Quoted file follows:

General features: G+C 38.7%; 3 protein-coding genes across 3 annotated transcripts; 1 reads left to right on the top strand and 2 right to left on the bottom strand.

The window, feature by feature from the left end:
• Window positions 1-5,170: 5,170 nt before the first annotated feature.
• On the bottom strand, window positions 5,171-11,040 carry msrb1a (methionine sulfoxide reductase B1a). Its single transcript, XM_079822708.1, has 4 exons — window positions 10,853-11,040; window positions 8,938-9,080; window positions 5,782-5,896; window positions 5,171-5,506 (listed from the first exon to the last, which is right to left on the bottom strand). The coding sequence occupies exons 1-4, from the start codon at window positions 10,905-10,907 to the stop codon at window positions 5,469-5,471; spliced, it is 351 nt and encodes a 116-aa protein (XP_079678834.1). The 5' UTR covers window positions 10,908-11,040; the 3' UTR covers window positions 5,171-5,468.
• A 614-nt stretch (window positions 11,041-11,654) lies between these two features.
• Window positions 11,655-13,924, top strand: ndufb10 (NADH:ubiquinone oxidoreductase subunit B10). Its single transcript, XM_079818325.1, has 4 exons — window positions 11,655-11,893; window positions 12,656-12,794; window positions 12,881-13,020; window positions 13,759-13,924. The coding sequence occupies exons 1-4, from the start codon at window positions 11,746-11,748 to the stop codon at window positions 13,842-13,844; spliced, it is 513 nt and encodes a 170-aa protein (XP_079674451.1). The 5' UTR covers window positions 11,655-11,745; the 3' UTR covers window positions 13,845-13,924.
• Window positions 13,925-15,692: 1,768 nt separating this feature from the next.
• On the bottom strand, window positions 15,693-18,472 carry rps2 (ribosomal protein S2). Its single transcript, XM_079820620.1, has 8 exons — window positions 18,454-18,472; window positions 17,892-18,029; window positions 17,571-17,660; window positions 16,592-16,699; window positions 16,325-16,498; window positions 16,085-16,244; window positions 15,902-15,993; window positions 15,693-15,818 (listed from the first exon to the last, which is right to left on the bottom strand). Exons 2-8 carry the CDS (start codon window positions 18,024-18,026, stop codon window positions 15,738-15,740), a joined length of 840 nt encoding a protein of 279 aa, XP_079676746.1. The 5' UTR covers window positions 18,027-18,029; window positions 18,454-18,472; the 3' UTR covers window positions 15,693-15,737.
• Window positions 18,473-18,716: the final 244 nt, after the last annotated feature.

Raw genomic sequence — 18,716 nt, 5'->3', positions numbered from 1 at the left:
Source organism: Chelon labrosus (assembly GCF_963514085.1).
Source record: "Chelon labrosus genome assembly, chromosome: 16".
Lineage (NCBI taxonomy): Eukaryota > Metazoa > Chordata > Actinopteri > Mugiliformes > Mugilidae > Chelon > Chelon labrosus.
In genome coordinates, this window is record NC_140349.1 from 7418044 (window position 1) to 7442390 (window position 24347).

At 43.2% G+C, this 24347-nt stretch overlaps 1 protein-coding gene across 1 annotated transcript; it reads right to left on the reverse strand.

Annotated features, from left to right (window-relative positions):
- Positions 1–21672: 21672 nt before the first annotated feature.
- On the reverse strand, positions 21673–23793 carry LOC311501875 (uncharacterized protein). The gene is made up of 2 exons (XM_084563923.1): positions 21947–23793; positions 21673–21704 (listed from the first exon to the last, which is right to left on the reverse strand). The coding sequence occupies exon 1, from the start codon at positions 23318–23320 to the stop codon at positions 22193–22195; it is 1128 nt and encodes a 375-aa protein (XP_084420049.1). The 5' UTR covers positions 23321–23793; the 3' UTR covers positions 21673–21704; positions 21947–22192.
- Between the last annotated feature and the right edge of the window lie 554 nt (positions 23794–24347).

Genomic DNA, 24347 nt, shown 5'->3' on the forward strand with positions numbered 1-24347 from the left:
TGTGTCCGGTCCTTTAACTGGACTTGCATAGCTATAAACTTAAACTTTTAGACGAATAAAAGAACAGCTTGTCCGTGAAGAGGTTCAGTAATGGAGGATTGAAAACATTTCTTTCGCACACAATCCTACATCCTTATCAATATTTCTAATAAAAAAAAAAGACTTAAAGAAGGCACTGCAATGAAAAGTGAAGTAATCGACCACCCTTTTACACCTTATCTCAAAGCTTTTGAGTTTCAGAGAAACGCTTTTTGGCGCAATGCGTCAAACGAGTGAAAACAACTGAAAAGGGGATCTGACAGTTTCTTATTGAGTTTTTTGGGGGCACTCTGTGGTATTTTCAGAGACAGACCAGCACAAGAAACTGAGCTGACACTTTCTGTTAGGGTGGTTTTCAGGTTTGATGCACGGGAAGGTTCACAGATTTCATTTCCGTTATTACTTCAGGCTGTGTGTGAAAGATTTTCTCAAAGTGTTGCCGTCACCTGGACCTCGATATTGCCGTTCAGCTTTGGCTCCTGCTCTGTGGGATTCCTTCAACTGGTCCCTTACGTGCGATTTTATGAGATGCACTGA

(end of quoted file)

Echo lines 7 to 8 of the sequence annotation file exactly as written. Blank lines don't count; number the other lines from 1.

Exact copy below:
• Window positions 13,925-15,692: 1,768 nt separating this feature from the next.
• On the bottom strand, window positions 15,693-18,472 carry rps2 (ribosomal protein S2). Its single transcript, XM_079820620.1, has 8 exons — window positions 18,454-18,472; window positions 17,892-18,029; window positions 17,571-17,660; window positions 16,592-16,699; window positions 16,325-16,498; window positions 16,085-16,244; window positions 15,902-15,993; window positions 15,693-15,818 (listed from the first exon to the last, which is right to left on the bottom strand). Exons 2-8 carry the CDS (start codon window positions 18,024-18,026, stop codon window positions 15,738-15,740), a joined length of 840 nt encoding a protein of 279 aa, XP_079676746.1. The 5' UTR covers window positions 18,027-18,029; window positions 18,454-18,472; the 3' UTR covers window positions 15,693-15,737.